UNH outlasts BU in double overtime
Eighty-two minutes of hockey. That was all it took for the University of New Hampshire to win its first Hockey East contest against Boston University after three unsuccessful tries this season.
Eighty-two minutes of gut-wrenching, thrilling playoff hockey.
After getting swept by a combined score of 11-2 in three previous meetings, the sixth-seeded Wildcats proved the fourth time was the charm, overcoming a career-high 47 saves by BU’s Kieran Millan to score a 3-2 win in double overtime against the third-seeded Terriers.
Grayson Downing tallied the winner with two minutes elapsed in the second overtime, beating Millan with a wraparound shot to give UNH the upper hand in the opener of this best-of-three quarterfinal matchup.
It was the longest hockey game played at Agganis Arena.
“It happened really quick,’’ Downing said of his goal, which made a winner of UNH goaltender Casey DeSmith (34 saves) in his first playoff start. “I sort of grabbed it and was trying to get to the net and goal line and took it off [Millan’s] stick and just threw it on net and saw the puck go in the net.
“After that, it was good taps on the head.’’
Millan hung his head as he skated off the ice following his bravura performance for the Terriers (21-13-1), whom BU coach Jack Parker said appeared “legless’’ after a flu-like bug went through the team recently.
“I don’t know if we didn’t deserve to win, but UNH certainly deserved to win,’’ said Parker, whose team must regroup in time for Saturday’s 4 p.m. rematch. “They played extremely hard. If it wasn’t for Kieran Millan, I think they would’ve got seven goals tonight.’’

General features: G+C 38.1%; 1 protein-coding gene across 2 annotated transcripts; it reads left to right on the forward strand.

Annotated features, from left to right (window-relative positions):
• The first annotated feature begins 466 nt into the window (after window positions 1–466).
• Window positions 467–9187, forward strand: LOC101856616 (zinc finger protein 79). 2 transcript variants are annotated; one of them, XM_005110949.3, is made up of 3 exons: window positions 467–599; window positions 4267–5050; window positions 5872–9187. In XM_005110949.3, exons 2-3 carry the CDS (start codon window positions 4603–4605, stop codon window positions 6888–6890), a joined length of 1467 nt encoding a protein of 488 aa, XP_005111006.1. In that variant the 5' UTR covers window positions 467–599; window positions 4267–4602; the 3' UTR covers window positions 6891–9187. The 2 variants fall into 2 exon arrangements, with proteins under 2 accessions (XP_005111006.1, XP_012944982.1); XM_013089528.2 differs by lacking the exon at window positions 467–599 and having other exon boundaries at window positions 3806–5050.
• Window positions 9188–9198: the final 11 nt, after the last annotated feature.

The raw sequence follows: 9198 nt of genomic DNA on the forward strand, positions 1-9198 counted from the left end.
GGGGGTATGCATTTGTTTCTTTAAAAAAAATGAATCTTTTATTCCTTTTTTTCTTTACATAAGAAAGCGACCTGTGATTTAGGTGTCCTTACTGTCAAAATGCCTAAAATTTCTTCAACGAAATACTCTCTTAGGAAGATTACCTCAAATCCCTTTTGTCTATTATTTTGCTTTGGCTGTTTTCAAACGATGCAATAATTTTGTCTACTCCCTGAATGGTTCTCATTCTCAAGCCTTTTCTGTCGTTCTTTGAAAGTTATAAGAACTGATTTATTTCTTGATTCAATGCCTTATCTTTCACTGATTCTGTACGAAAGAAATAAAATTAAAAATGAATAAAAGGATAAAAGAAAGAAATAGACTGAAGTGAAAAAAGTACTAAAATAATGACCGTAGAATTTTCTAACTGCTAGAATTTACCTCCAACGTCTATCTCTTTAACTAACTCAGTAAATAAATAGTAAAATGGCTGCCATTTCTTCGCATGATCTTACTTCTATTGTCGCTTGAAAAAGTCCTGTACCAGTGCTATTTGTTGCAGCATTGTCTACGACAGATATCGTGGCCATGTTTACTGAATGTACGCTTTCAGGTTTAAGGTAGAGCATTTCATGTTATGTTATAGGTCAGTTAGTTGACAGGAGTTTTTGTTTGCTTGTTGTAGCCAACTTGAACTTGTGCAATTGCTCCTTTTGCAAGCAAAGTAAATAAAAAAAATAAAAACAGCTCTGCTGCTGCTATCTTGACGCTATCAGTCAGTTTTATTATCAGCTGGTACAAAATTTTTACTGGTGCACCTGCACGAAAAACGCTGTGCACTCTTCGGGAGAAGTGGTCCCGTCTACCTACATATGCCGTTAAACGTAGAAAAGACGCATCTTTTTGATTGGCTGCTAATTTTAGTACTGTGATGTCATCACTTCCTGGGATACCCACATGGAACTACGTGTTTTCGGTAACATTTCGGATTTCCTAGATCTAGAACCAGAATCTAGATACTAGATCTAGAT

Alex Chiasson gave BU a 1-0 lead at 14:39 of the first period when he converted a crisp centering pass from a hustling Matt Nieto and snapped a backhander past DeSmith. The Wildcats (15-17-3) wrested the lead away with a pair of goals 46 seconds apart when Nick Sorkin tallied the equalizer at 17:20 and Kevin Goumas got the go-ahead goal at 18:06, giving the Wildcats a 2-1 lead at the end of the first.
Kevin Gilroy gave the Terriers a spark when he took a long pass from Alexx Privitera, broke into the attacking zone and skated in on Smith to tie the score, 2-2, at 16:50 of the second period.
The third period, in which Millan made 18 saves, proved a physical test for the Terriers when Ryan Ruikka was sent off for slashing at 8:42. BU’s special teams unit expended a great deal of energy killing off that penalty and was put to the test about five minutes later when Chiasson and Goumas drew matching roughing minors, resulting in four-on-four hockey over the next two minutes.
“From then on, it was like the ice was tilted, I thought, from the end of the period to the end of the game,’’ Parker said. “I thought UNH played well the entire game. We struggled controlling them in our end and we struggled getting away from them in their end.’’
The Wildcats attempted 109 shots, with BU blocking 41 of them.
“One thing we did well was we blocked a lot of shots,’’ Parker said. “But that’s because they had the puck all night.’’
Perhaps because it just seemed that way after 82 minutes of hockey.
“We didn’t have any emotion at all,’’ Parker said. “Once we got in the game and were on the board, we still didn’t have our legs.
“It wasn’t from a lack of effort, but it was like we were skating in sand and they were skating on new ice every shift. It was quite a difference in the overall team speed.’’
Michael Vega can be reached at firstname.lastname@example.org.